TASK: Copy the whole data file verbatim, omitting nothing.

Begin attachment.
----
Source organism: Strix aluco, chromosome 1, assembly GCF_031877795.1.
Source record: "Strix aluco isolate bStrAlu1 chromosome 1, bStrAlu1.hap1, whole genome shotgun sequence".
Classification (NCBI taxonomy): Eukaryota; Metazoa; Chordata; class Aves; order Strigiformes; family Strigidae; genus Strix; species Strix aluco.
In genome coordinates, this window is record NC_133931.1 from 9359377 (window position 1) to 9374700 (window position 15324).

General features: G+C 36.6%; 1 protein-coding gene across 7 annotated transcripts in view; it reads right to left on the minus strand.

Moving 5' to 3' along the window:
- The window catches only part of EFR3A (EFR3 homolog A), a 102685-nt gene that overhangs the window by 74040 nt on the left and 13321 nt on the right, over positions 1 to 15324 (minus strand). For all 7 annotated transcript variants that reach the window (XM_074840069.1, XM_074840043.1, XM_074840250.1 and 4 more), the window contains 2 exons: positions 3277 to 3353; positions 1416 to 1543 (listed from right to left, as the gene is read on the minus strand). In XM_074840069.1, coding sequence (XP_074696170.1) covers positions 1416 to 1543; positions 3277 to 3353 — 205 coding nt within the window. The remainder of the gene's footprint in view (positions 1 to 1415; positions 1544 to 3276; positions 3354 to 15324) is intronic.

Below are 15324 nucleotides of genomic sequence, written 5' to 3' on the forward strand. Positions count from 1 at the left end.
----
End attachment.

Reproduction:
Source organism: Strix aluco, chromosome 1, assembly GCF_031877795.1.
Source record: "Strix aluco isolate bStrAlu1 chromosome 1, bStrAlu1.hap1, whole genome shotgun sequence".
Classification (NCBI taxonomy): Eukaryota; Metazoa; Chordata; class Aves; order Strigiformes; family Strigidae; genus Strix; species Strix aluco.
In genome coordinates, this window is record NC_133931.1 from 9359377 (window position 1) to 9374700 (window position 15324).

General features: G+C 36.6%; 1 protein-coding gene across 7 annotated transcripts in view; it reads right to left on the minus strand.

Moving 5' to 3' along the window:
- The window catches only part of EFR3A (EFR3 homolog A), a 102685-nt gene that overhangs the window by 74040 nt on the left and 13321 nt on the right, over positions 1 to 15324 (minus strand). For all 7 annotated transcript variants that reach the window (XM_074840069.1, XM_074840043.1, XM_074840250.1 and 4 more), the window contains 2 exons: positions 3277 to 3353; positions 1416 to 1543 (listed from right to left, as the gene is read on the minus strand). In XM_074840069.1, coding sequence (XP_074696170.1) covers positions 1416 to 1543; positions 3277 to 3353 — 205 coding nt within the window. The remainder of the gene's footprint in view (positions 1 to 1415; positions 1544 to 3276; positions 3354 to 15324) is intronic.

Below are 15324 nucleotides of genomic sequence, written 5' to 3' on the forward strand. Positions count from 1 at the left end.